The University of Edinburgh has established the LiFi R&D Centre, in part to take forward the findings of this project, and has invested in excess of £2M in funding for an experimental officer, two PDRAs, two junior academics, Dr. Popoola, and Dr. Safari, and a senior business development executive. The two RAs are working to integrate the LiFi receiver chip, the LiFi transmitter chip (both developed in EP/K00042X/1, UP-VLC) and the PASTA-2 baseband chip (EP/I013539/1) into a single reference platform of low form factor. The target TRL (technology readiness level) of the reference platform is 6, and the goal is to license the reference platform to industry. Furthermore, the LiFi R&D Centre is currently engaging with various industry sectors to license the reference platform.
Sectors Aerospace, Defence and Marine,Digital/Communication/Information Technologies (including Software),Electronics,Healthcare

URL http://groups.inf.ed.ac.uk/pasta/
Description The eU OFDM invention has been patented, and licensed to a spin-out company, pureLiFi Ltd. The knowhow generated by producing a 32-core heterogeneous SoC design is being used to further the development of subsequent many-core chips, in academia and in the semiconductor industry, both in the UK and beyond. This project has helped to propel the LiFi concept, through the achievement of the objectives outlined in the key findings. In particular, economic impact has been created through the formation of a spin-out company pureLiFi Ltd. Many team members contributed to this project, and in doing so acquired exceptional skill sets. Some of these are now being deployed in UK industry, contributing to the economic and social well-being of the nation. The societal and economic impact from these advancements in LiFi will emerge over the next few years. Early signs of this include the recent announcement that future Apple phones will be LiFi capable, and that the IEEE is now beginning to standardise LiFi (IEEE 802.15.7). Society as a whole is beginning to become aware of LiFi, with a reported media reach of 1.8bn people (Nov, 2015, source Meltwater). Articles have appeared in the popular media, including BBC, CNN, TIME, The Times, el Pais, etc. Prof Haas has presented two TED Global talks on LiFi, July 2011 (2.3m views) and September 2015 (1.3m views). The investigators continue to work in this area, and will continue to build on this research results from this project to ensure that the impact from this work materializes as expected.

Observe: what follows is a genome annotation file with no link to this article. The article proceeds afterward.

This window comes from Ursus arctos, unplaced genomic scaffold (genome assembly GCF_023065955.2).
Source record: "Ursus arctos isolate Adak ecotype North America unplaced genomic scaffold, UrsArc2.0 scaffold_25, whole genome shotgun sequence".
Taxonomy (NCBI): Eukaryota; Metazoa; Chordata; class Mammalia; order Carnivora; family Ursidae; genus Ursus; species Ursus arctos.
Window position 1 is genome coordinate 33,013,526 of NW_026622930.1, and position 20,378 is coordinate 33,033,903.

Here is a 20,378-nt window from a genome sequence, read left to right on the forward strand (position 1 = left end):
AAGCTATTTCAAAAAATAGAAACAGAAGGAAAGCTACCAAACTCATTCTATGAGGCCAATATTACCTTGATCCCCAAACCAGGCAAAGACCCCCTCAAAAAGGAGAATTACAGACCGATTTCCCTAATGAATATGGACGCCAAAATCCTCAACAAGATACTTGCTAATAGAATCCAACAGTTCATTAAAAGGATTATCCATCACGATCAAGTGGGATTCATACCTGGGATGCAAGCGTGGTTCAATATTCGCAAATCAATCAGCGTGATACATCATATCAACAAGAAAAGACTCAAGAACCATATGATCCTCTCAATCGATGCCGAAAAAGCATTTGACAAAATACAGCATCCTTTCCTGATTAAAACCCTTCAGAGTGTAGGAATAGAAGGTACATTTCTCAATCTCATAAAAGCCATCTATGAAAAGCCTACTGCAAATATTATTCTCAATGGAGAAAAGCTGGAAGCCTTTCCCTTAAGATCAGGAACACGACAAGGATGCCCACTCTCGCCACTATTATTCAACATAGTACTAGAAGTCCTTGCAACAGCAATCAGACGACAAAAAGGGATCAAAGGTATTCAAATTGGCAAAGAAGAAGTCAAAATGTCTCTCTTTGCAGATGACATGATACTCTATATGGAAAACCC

First Year Of Impact 2014
Sector Electronics,Energy
Impact Types Societal,Economic,Policy & public services